The Optical Tube
The Evolution 6 optical tube is the Celestron C6, which is a 6” (150mm) f/10 Schmidt-Cassegrain with a focal length of approximately 1500 mm. Due to the nature of SCT focusing systems, this may vary slightly depending on what accessories you are using. Like all Schmidt-Cassegrains, you adjust the focus by turning a knob to rack the primary mirror back and forth, and attach accessories with threaded adapters to the back, which can accept standard 1.25” or 2” ports or a camera T-ring.
The C6 is the latest and second-smallest of Celestron’s standard SCT models, having been released as recently as 2006-the original Celestron 5, 8, 11, and 14 were released in the 1970s, with the C9.25 following in the 90s. The C6 offers much more light gathering capability and resolution than the smaller C5, which it has largely sidelined on account of the C5’s large central obstruction, lack of HyperStar capability, and negligibly different physical size.
The C6 doesn’t really suffer from mirror flop like larger Schmidt-Cassegrains on account of its small size, and the focal length of 1500mm isn’t too claustrophobic. Though the C6 will vignette somewhat with 2” eyepieces or an f/6.3 reducer, you’re limited to about a 1 degree field of view, which is about what you get with the included 40mm Plossl eyepiece. This is not the widest field a 6” can provide, but it’s enough for most viewing purposes.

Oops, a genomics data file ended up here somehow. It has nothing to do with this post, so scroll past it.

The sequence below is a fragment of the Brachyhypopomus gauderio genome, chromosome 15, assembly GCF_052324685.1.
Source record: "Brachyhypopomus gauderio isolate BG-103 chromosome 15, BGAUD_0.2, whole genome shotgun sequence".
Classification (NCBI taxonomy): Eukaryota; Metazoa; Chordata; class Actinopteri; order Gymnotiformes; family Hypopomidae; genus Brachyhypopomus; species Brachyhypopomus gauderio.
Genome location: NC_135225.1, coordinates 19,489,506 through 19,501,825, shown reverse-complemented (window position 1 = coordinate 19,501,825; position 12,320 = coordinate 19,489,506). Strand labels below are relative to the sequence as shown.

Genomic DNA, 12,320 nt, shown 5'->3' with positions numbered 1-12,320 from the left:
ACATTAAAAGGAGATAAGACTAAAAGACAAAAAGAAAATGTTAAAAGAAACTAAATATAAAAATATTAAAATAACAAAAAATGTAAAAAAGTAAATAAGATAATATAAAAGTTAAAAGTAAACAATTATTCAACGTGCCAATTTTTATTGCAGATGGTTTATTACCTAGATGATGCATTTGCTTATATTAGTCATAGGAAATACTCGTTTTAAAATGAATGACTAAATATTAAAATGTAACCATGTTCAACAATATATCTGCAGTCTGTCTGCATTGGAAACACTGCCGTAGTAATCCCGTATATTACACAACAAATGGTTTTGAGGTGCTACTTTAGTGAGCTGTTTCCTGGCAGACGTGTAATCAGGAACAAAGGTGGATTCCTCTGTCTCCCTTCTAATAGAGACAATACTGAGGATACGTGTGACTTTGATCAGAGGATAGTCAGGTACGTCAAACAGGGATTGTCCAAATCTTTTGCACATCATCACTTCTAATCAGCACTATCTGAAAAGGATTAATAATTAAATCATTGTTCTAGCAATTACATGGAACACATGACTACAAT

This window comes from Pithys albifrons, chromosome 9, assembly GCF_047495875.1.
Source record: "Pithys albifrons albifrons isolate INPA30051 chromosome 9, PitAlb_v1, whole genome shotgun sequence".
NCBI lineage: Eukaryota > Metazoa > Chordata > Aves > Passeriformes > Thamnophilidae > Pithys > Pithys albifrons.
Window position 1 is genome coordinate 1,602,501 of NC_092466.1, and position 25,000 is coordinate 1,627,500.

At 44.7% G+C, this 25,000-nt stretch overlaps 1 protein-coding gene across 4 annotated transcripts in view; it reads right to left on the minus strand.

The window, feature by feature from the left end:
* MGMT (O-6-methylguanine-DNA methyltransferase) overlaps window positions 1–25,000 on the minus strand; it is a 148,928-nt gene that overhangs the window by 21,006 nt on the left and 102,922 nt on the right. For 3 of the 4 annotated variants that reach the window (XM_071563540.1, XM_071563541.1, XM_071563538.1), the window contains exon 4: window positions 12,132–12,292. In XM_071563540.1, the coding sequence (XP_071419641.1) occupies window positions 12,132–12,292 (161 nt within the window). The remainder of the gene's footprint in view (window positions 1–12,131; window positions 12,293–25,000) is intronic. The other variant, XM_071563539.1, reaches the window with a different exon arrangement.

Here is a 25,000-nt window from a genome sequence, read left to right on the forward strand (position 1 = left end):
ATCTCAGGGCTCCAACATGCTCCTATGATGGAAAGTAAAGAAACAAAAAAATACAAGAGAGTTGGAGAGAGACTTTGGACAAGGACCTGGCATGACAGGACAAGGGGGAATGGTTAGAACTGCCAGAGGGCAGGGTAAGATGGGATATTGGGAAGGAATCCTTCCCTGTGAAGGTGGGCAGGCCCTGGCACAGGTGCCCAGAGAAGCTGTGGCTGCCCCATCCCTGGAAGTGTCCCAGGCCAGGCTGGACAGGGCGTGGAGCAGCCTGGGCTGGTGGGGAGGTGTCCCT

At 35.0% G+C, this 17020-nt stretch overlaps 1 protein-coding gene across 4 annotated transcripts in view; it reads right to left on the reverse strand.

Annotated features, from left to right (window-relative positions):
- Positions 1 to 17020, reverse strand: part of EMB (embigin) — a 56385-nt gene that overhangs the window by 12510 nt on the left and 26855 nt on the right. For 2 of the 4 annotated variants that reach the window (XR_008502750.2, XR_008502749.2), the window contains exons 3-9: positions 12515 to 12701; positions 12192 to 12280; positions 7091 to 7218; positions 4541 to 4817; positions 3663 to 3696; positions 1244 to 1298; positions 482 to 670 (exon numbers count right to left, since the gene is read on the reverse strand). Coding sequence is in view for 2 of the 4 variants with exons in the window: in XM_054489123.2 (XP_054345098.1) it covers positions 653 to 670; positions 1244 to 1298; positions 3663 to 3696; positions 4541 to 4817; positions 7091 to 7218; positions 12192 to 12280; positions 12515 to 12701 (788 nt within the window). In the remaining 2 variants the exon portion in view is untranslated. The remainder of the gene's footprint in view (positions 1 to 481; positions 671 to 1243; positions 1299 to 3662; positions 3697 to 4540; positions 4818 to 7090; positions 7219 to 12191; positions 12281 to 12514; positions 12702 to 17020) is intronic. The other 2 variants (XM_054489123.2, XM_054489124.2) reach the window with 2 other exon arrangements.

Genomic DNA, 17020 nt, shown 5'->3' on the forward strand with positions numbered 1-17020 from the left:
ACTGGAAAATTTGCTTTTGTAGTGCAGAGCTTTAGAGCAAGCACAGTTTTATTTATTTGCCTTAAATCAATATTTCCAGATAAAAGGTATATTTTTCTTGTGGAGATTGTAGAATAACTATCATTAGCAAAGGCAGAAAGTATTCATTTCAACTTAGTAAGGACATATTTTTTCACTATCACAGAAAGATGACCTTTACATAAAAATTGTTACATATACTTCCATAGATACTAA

You will have to collimate the C6 from time to time by adjusting the secondary mirror. Contrary to popular opinion, collimating an SCT is not a particularly difficult or worrisome process, and you definitely do not need to send the scope back to the retailer or manufacturer to have them do it for you. You just need to adjust the 3 small screws on the secondary mirror housing while pointed at a bright star or artificial point source until everything appears concentric; our collimation guide offers more information and details. The aftermarket thumbscrews, or “Bob’s Knobs” advertised and recommended by some to make collimation easier, are unnecessary and actually lead to the scope holding collimation more poorly, requiring more frequent adjustment to keep the scope aligned.
The C6 optical tube attaches to the Evolution mount via a standard Vixen-style dovetail bar secured to the side of the tube, which means you can also put the C6 on a variety of other manual or electronically-driven mounts if you so desire.
The NexStar Evolution 6 includes two 1.25” barreled, Plossl eyepieces: a 40mm unit providing 38x and a 13mm ocular providing 115x. These are fairly good quality eyepieces and are enough to get you started, though you’ll almost certainly want more. A 1.25” prism star diagonal and a threaded visual back are provided with the Evolution 6 to accept these eyepieces.